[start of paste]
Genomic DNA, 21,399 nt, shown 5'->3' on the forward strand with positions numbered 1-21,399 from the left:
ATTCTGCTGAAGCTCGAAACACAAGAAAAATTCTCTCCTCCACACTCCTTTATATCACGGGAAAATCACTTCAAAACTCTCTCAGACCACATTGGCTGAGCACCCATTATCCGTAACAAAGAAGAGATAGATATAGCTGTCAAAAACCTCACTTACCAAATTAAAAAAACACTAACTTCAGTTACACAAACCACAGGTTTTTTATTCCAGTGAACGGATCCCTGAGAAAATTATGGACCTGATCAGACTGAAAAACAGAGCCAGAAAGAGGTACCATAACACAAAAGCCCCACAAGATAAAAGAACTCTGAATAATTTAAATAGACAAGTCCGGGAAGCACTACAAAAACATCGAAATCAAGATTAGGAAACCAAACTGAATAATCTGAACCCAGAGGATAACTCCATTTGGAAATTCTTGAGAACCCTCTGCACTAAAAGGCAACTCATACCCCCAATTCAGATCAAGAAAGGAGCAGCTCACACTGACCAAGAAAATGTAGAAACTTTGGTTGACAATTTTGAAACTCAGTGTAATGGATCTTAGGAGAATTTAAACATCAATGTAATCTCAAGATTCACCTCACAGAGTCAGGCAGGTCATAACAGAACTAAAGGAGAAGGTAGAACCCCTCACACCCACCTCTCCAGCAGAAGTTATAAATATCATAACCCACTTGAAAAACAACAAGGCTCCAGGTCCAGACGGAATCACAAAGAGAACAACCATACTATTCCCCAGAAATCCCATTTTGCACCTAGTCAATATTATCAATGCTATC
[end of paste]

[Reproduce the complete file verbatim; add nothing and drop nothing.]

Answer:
Genomic DNA, 21,399 nt, shown 5'->3' on the forward strand with positions numbered 1-21,399 from the left:
ATTCTGCTGAAGCTCGAAACACAAGAAAAATTCTCTCCTCCACACTCCTTTATATCACGGGAAAATCACTTCAAAACTCTCTCAGACCACATTGGCTGAGCACCCATTATCCGTAACAAAGAAGAGATAGATATAGCTGTCAAAAACCTCACTTACCAAATTAAAAAAACACTAACTTCAGTTACACAAACCACAGGTTTTTTATTCCAGTGAACGGATCCCTGAGAAAATTATGGACCTGATCAGACTGAAAAACAGAGCCAGAAAGAGGTACCATAACACAAAAGCCCCACAAGATAAAAGAACTCTGAATAATTTAAATAGACAAGTCCGGGAAGCACTACAAAAACATCGAAATCAAGATTAGGAAACCAAACTGAATAATCTGAACCCAGAGGATAACTCCATTTGGAAATTCTTGAGAACCCTCTGCACTAAAAGGCAACTCATACCCCCAATTCAGATCAAGAAAGGAGCAGCTCACACTGACCAAGAAAATGTAGAAACTTTGGTTGACAATTTTGAAACTCAGTGTAATGGATCTTAGGAGAATTTAAACATCAATGTAATCTCAAGATTCACCTCACAGAGTCAGGCAGGTCATAACAGAACTAAAGGAGAAGGTAGAACCCCTCACACCCACCTCTCCAGCAGAAGTTATAAATATCATAACCCACTTGAAAAACAACAAGGCTCCAGGTCCAGACGGAATCACAAAGAGAACAACCATACTATTCCCCAGAAATCCCATTTTGCACCTAGTCAATATTATCAATGCTATC